Posts for tag: chemotherapy

            Each year in the U.S. over 5.4 million cases of nonmelanoma skin cancer(NMSC) are treated in more than

3.3 million people.

           Each year there are more cases of skin cancer than the combined incidence of cancers of the breast,prostate,                                             

lung and colon and that over the past  3 decades more people have had skin cancer than all other cancers combined.

           According to the statistics basal cell carcinoma (BCC) is the most common form, of skin cance ( with more

than 4 million cases diagnosed in the U.S. annually,while squamous cell carcinoma( SCC) is the second most common

form-with more than 1 million cases diagnosed every year.

          However, I should like to point out that in my many years of practice,SCC has been far and away the most

common type of skin cancer diagnosed. And,in my opinion, SCC is harder to diagnose than BCC since it often

appears simply like dry skin areas and is easy to miss-unlike BCC which,in spite of the fact that there are several

different types,is easier to diagnose in my opinion.

         While actinic keratosis is the most common pre-cancerous skin lesion,about 90 % of NMSC are associated

with UV radiation from the sun. Other causes of skin cancer include  medical radiation ,chemotherapy (especially in already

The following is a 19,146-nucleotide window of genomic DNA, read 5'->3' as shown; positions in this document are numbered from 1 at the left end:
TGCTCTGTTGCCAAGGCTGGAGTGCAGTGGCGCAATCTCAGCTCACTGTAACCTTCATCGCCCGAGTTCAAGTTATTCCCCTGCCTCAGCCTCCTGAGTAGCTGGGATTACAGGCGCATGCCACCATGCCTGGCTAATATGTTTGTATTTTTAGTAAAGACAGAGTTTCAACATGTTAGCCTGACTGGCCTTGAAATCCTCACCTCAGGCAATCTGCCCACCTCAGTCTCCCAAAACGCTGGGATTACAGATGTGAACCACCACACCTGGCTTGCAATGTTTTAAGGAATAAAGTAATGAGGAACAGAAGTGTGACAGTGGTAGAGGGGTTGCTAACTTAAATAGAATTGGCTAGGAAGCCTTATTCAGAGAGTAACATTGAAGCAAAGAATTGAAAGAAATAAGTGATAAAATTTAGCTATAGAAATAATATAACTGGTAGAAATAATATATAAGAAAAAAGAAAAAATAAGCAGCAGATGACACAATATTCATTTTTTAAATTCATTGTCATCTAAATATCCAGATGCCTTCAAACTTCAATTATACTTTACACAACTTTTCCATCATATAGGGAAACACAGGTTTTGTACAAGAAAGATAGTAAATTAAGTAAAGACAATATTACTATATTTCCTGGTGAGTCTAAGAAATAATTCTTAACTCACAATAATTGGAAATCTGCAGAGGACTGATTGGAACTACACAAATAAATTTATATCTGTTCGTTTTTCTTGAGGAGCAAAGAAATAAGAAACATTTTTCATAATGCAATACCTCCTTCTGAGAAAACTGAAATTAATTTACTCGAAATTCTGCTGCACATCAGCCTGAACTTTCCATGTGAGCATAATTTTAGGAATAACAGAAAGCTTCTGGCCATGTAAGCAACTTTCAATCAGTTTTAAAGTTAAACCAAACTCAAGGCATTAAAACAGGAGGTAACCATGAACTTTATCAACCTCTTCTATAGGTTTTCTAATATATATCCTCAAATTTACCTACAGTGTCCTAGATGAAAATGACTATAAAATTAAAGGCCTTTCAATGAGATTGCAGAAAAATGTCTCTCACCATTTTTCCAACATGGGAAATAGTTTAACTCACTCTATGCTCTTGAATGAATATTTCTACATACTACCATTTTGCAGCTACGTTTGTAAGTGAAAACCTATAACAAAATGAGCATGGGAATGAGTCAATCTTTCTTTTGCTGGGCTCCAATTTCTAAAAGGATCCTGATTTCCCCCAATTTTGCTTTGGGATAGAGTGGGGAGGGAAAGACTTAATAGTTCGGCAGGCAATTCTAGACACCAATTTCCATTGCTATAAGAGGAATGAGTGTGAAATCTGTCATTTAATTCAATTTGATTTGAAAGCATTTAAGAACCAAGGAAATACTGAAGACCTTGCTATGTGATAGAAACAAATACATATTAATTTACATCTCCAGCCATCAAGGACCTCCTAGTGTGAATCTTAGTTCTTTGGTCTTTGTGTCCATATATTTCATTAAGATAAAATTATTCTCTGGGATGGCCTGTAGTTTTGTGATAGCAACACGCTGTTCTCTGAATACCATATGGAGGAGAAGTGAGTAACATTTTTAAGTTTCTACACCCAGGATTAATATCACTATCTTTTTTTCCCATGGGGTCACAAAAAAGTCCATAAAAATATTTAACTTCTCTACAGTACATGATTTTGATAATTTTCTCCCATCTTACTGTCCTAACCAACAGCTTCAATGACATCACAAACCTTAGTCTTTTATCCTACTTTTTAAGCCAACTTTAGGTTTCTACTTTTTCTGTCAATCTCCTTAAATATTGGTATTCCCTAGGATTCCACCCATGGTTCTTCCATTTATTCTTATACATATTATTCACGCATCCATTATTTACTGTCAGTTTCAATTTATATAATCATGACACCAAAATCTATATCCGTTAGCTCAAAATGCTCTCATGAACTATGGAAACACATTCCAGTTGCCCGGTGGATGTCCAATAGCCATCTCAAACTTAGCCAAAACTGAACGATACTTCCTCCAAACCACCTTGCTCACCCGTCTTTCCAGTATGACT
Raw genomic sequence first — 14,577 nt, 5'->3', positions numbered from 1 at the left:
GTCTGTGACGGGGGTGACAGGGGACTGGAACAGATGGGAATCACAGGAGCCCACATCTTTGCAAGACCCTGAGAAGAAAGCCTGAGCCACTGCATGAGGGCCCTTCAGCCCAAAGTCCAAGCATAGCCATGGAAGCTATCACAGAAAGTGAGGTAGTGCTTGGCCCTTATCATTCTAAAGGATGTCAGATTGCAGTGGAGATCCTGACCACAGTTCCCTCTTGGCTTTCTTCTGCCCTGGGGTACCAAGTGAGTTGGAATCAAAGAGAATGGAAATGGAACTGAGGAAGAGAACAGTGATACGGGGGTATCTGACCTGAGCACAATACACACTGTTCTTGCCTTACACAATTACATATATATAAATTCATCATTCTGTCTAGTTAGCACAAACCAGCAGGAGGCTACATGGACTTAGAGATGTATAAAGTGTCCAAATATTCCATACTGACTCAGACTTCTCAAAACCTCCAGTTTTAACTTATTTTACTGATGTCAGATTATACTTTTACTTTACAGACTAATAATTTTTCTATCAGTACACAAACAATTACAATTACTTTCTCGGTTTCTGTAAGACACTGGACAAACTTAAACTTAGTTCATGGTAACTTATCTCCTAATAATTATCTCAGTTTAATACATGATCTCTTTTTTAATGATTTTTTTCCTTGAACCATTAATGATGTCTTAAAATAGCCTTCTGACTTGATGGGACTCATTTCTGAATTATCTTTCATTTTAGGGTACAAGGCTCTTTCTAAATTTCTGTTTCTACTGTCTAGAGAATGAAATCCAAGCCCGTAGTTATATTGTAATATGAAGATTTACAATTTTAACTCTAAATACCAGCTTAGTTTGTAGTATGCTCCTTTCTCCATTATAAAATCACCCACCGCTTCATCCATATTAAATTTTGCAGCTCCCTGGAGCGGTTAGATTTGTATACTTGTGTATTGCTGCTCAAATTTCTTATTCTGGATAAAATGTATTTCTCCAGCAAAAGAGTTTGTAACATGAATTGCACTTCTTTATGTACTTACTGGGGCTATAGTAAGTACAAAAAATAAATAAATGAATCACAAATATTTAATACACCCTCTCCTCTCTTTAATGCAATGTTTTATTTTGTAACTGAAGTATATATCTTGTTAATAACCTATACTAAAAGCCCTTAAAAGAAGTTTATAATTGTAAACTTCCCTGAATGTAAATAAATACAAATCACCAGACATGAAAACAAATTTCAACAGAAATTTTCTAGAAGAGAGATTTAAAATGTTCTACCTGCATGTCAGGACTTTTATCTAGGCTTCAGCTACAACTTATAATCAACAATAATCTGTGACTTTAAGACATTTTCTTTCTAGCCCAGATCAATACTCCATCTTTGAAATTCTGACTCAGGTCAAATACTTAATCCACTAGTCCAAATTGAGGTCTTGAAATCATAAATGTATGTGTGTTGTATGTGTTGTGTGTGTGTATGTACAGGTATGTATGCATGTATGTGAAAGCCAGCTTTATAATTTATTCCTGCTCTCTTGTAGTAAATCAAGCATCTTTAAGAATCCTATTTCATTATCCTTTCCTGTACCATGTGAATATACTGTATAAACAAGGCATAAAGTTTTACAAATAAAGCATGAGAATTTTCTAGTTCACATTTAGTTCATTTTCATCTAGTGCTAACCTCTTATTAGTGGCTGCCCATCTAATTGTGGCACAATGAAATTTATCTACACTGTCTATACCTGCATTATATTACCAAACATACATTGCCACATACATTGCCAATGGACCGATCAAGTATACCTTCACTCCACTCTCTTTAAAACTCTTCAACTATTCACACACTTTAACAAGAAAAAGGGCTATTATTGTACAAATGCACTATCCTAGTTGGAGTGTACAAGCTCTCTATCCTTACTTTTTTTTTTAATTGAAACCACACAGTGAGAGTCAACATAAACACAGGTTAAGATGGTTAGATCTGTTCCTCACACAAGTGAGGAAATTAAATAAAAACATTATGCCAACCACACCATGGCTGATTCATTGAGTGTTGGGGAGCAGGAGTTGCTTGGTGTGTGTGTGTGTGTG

immunosuppressed individuals suffering from internal cancer),non-healing ulcers,sores,vaccination marks and tatoos.

In addition,people drinking well water contaminated with arsenic from fertilizers used in sod farms,etc. are prone to

squamous cell carcinomas and if present in non-sun exposed areas of the skin can be more likely to spread

internally.

          Also, people who have had organ transplants have an incidence of squamous cell carcinoma about

100 X more than the general public-possibly due to the anti-rejection drugs (which depress the immune system)

they must take to prevent their body from attacking the  the organ transplant.

            One person dies of melanoma skin cancer every 54 minutes and that an estimated 87,000 + new cases of melanoma

will be diagnosed in the U.S.in 2017.And, that an estimated  9700 + will die of melanoma in 2017-the vast majority of which

are caused by the sun and that the risk of melanoma doubles if he or she has had more than 5 sunburns.

            And if you want to hear something really scarey,listen up: people who first use a tanning bed before age 35

increase their risk for melanoma by 75 %.

           In 2016 I diagnosed several people with malignant melanoma  over a six month period. My experience in

both internal medicine and dermatology over many years has been how certain diagnoses occur in clusters.

I could never figure out how as a young doctor working many a night in emergency rooms that one evening

everyone seemed to have chest pain,the next night breathing difficulty due to pulmonary problems,the next

night everyone needed sutures,the next night was pediatric night and on and on-almost as if there was a sign over the

emergency room entrance. 

           Even though I may not see a patient with malignant melanoma in many months,I know that if one

comes in,there will be at least 2 more in the near future since from my personal experience things seem to

always occur at least in 3's.